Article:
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Everything boils down to money

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    Everything boils down to money

    Pakistan is shelling out $30,000 a month for the services of Charlie Wilson, a former Democratic Congressman from Texas who was a staunch ally of the country when he served in the House. Even though Mr. Wilson cautioned the Pakistani government last year about hiring another lobbyist -- given that "Pakistan's resources are limited," Mr. Wilson wrote in a memorandum -- just this month, Pakistan signed a contract with the politically connected law firm of Patton, Boggs & Blow for $22,500 a month.

    The person handling Pakistan's account is a former Clinton special counsel, Lanny J. Davis, who helped the White House navigate the 1996 Democratic fund-raising imbroglio.

    Mr. Davis said in an interview that he had talked to the White House and the State Department, although he would not reveal which officials he had approached, about adding a stop in Pakistan when Mr. Clinton visits the Indian subcontinent next month. To spurn a visit, Mr. Davis said, "would be conveying a message of hostility, and pushing Pakistan in a dangerous direction away from the West and toward the Taliban."

    "They keep thinking it's just a matter of hiring the right lobbyist, that the right lobbyist will be their salvation," Robert Oakley, a retired American diplomat, said about Pakistan, where he served as ambassador from 1988-1991.

    And sometimes the right lobbyist may indeed make a difference.

    Consider the battle last fall over legislation that would allow for the resumption of United States military aid to Pakistan. Since 1990, military assistance had been suspended because of Pakistan's nuclear program. On top of that, economic sanctions were imposed on Pakistan after it tested nuclear bombs in 1998.

    Last year, the Senate's defense appropriations bill had a provision that would allow the president to waive the sanctions against Pakistan; the House bill did not have a similar provision. When the bill went to conference committee, Mr. Wilson went to work.

    "I worked day and night," Mr. Wilson said. "I moved to the Hill," he added, passing time on a park bench, waiting to catch members.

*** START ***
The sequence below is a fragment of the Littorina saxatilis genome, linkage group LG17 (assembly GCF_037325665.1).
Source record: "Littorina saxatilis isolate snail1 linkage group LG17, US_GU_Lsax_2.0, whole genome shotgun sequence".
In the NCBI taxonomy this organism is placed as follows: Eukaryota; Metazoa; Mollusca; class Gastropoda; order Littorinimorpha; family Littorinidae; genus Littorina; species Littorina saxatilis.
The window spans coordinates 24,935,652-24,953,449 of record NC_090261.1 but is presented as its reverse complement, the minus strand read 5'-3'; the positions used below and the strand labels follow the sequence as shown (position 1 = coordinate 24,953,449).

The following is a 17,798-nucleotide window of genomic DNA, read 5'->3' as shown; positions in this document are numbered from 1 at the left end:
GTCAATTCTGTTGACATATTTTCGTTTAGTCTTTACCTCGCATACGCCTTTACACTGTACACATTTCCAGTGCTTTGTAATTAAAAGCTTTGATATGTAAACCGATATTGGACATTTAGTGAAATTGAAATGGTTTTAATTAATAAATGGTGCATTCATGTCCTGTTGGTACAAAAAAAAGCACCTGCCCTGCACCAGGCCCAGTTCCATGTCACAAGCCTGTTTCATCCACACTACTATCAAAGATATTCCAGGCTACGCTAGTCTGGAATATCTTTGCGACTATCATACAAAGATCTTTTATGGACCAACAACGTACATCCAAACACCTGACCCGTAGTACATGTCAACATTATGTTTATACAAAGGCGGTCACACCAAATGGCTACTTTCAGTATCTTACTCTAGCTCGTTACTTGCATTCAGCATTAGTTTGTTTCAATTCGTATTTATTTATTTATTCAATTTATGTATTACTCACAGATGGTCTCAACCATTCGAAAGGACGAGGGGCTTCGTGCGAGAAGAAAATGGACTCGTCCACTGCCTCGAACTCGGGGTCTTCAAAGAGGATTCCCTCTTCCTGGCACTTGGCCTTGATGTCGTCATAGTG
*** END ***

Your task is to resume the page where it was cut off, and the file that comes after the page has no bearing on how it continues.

And Mr. Wilson was up against a few negatives on the Pakistan side of the ledger: Pakistan had recently tested its nuclear weapons; Pakistani-backed guerrillas had crossed into the Kargil region of the disputed territory of Kashmir last year, bringing international condemnation and the threat of outright war with India; then, in the midst of the Congressional deliberations, came the military coup -- or "political sea change," as Mr. Wilson carefully depicts it.

    In arguing his client's cause during the congressional fight, Mr. Wilson hurled some tough charges. India had been "virtually a Soviet satellite," during the cold war, Mr. Wilson said he told representatives, a depiction he repeated with emphasis for use in the current row. Another aspersion was that "Indians hate Americans," he said, a charge most Indians would probably dispute.

    But Mr. Wilson had something else going for him. While a member of Congress, he had served for 20 years on the defense subcommittee of the House appropriations committee. The members of this subcommittee were on the conference committee.

    "I was extremely lucky," Mr. Wilson said. "They were all friends."

    Mr. Wilson, and his client, won that day.

    Now, the challenge for Mr. Wilson is to keep Pakistan off the State Department's list of terrorist nations, and to persuade Mr. Clinton that he must stop in Pakistan, however briefly, during the India trip. Once again, his colleague for 20 years in the House, Mr. Solarz, is on the other side, as is Verner, Liipfert.

    On one thing, Mr. Wilson and Mr. Solarz agree: Mr. Clinton would like to make the stop. Mr. Wilson's mission is to give him the political cover to do it; Mr. Solarz's is to stop it.

    That would be "inappropriate and counterproductive," Mr. Solarz said. He minces no words. Pakistan is a "terrorist state," and now it has a military government. Mr. Solarz has already made these views known to the White House and the State Department, as well as to his former colleagues in Congress.

    Mr. Wilson is equally busy, trying to generate a letter from enough members of Congress urging the president to make the stop.

    Is he also talking to State Department officials? "Not more than four or five times a day," he answers.



    #2
    It took a long time for you to understand. Though never too late! LOL

    Fata Morgana

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      #3
      Hmmmm i tried this theory and boiled an egg. but it did not boil down to money...I just got a hard boiled egg.

      Can that be used as currency? :>
      The greatest trick the devil ever pulled was convincing the world he did not exist. And like that... he is gone.

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